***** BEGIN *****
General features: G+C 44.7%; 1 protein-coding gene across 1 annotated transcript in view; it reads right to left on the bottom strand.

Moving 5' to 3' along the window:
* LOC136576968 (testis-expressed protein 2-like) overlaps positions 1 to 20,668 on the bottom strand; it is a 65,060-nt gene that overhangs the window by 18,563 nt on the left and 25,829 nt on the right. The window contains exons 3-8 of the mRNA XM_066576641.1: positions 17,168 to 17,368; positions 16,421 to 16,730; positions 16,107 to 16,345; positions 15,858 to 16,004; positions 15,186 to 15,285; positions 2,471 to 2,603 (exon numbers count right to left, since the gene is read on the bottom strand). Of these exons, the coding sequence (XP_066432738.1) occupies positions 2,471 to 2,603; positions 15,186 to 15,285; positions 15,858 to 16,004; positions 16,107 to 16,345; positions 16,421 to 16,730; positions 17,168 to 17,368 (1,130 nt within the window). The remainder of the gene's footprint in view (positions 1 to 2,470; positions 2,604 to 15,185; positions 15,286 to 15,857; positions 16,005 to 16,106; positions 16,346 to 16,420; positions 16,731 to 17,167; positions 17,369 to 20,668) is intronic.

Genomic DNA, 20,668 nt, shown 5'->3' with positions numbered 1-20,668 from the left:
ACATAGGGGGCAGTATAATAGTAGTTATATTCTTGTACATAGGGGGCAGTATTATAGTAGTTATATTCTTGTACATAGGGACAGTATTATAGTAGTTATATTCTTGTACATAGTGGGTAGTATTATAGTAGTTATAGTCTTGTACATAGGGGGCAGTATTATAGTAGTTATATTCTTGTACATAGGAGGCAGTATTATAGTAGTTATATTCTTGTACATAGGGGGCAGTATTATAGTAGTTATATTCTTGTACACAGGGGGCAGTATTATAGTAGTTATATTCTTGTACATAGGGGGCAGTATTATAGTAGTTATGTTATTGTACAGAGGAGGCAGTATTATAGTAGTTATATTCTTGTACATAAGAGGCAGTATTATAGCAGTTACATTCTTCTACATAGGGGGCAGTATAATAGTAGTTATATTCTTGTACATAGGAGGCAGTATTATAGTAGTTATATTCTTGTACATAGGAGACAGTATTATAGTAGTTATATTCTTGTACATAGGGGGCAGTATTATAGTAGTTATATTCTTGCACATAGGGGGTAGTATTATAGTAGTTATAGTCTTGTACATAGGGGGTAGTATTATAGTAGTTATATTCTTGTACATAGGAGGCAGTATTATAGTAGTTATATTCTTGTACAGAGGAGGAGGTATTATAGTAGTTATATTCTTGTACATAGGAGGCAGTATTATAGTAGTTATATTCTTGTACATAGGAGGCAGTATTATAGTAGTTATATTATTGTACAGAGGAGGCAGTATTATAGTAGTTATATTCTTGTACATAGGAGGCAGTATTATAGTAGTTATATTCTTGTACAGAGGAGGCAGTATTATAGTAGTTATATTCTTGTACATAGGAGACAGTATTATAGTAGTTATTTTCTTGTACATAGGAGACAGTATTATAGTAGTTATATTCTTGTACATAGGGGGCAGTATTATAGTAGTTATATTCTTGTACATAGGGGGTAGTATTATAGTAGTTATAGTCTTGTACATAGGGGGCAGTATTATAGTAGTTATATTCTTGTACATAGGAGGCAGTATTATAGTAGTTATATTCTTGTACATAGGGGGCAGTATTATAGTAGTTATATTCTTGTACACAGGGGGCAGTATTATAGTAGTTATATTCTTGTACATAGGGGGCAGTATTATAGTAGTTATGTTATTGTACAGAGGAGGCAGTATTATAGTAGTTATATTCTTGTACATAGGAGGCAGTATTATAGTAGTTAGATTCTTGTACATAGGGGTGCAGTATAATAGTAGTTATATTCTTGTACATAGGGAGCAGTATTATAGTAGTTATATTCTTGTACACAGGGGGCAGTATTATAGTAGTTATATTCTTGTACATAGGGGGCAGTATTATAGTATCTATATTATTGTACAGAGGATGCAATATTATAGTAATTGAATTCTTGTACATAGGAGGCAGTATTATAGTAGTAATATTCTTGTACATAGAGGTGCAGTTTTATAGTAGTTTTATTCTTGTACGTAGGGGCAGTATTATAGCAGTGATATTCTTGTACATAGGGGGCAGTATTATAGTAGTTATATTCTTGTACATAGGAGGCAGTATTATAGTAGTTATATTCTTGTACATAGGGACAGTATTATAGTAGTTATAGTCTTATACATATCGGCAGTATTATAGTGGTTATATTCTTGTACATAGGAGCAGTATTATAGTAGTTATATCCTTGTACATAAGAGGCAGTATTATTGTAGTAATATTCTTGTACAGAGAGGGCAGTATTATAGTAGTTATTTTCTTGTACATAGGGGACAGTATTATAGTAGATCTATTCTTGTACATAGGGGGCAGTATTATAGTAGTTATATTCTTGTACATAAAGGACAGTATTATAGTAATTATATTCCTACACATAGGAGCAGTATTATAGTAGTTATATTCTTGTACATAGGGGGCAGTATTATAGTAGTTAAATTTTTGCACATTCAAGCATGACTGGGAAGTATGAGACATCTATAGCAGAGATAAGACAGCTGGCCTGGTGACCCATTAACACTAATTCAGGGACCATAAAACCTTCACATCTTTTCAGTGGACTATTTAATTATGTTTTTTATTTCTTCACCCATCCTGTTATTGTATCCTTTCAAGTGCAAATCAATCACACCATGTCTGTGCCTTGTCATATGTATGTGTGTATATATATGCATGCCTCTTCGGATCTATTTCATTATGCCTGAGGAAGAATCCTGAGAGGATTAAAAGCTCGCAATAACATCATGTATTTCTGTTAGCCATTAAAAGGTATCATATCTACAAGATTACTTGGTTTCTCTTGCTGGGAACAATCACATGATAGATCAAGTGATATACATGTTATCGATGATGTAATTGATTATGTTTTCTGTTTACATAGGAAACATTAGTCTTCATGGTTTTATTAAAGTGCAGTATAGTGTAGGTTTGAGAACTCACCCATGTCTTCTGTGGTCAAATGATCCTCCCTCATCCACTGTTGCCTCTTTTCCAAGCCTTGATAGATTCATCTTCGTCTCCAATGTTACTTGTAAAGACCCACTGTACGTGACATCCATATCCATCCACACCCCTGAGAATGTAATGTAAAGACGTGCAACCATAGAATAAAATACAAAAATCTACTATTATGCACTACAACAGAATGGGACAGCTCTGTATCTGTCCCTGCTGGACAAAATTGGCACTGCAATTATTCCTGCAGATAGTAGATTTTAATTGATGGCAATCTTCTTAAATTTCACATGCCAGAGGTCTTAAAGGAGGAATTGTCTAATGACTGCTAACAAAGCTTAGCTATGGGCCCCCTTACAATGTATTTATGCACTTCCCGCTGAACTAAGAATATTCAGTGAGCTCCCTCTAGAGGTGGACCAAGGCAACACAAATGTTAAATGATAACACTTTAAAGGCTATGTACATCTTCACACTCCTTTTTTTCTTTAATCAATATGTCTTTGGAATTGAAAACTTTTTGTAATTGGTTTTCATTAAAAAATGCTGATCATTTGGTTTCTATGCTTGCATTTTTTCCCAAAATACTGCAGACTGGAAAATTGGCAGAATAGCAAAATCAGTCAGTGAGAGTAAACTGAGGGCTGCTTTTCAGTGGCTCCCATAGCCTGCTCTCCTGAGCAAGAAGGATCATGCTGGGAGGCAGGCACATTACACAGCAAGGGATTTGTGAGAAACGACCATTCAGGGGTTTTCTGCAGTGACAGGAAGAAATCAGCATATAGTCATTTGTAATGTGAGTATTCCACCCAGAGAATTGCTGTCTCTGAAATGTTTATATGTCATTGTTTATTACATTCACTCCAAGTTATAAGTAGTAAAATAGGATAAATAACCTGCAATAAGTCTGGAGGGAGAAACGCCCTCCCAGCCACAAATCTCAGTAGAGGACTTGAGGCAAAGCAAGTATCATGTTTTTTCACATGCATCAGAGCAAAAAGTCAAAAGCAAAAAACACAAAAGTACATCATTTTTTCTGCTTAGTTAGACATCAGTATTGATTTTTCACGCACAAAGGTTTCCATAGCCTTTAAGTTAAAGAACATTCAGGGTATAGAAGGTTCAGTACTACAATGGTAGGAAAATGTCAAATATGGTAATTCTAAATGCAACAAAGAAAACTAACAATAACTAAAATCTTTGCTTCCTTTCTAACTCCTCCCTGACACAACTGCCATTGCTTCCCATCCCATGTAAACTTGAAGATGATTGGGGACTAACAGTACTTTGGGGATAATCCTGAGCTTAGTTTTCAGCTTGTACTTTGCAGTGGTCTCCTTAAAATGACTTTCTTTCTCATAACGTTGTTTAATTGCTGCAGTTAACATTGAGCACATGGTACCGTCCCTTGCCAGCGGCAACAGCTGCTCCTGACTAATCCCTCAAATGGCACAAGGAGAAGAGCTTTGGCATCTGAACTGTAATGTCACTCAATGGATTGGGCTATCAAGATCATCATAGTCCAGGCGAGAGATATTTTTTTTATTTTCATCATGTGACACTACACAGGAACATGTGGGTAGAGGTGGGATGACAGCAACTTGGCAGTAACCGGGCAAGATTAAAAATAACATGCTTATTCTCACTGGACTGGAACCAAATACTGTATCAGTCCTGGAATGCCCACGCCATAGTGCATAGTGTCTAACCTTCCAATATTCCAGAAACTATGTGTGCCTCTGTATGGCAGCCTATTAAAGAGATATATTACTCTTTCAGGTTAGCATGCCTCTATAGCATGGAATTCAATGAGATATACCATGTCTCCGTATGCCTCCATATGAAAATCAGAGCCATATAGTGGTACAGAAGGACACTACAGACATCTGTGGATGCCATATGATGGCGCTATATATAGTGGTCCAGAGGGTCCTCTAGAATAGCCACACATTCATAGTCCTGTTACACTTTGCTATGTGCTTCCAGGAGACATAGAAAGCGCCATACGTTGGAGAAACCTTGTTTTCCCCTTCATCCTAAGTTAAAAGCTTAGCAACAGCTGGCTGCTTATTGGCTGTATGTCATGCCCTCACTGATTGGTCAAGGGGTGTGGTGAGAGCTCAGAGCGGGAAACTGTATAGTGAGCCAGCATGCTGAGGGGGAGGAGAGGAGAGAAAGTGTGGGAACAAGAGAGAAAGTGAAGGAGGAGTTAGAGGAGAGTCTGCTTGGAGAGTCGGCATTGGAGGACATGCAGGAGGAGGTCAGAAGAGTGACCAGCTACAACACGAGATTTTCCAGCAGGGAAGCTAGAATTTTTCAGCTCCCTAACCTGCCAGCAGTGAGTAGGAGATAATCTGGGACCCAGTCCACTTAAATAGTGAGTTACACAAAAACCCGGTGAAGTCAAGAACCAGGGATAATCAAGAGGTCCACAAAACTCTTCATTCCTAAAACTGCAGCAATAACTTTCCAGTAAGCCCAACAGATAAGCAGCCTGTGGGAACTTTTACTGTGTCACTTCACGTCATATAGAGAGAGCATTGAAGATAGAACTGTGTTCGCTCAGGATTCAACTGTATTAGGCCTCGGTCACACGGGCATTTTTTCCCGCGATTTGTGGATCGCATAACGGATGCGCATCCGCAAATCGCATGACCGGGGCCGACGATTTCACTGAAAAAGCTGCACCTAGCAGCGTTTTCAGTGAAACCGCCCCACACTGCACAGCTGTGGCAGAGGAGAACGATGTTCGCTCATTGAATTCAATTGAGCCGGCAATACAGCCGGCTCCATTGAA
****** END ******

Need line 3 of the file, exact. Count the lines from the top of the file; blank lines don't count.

* LOC136576968 (testis-expressed protein 2-like) overlaps positions 1 to 20,668 on the bottom strand; it is a 65,060-nt gene that overhangs the window by 18,563 nt on the left and 25,829 nt on the right. The window contains exons 3-8 of the mRNA XM_066576641.1: positions 17,168 to 17,368; positions 16,421 to 16,730; positions 16,107 to 16,345; positions 15,858 to 16,004; positions 15,186 to 15,285; positions 2,471 to 2,603 (exon numbers count right to left, since the gene is read on the bottom strand). Of these exons, the coding sequence (XP_066432738.1) occupies positions 2,471 to 2,603; positions 15,186 to 15,285; positions 15,858 to 16,004; positions 16,107 to 16,345; positions 16,421 to 16,730; positions 17,168 to 17,368 (1,130 nt within the window). The remainder of the gene's footprint in view (positions 1 to 2,470; positions 2,604 to 15,185; positions 15,286 to 15,857; positions 16,005 to 16,106; positions 16,346 to 16,420; positions 16,731 to 17,167; positions 17,369 to 20,668) is intronic.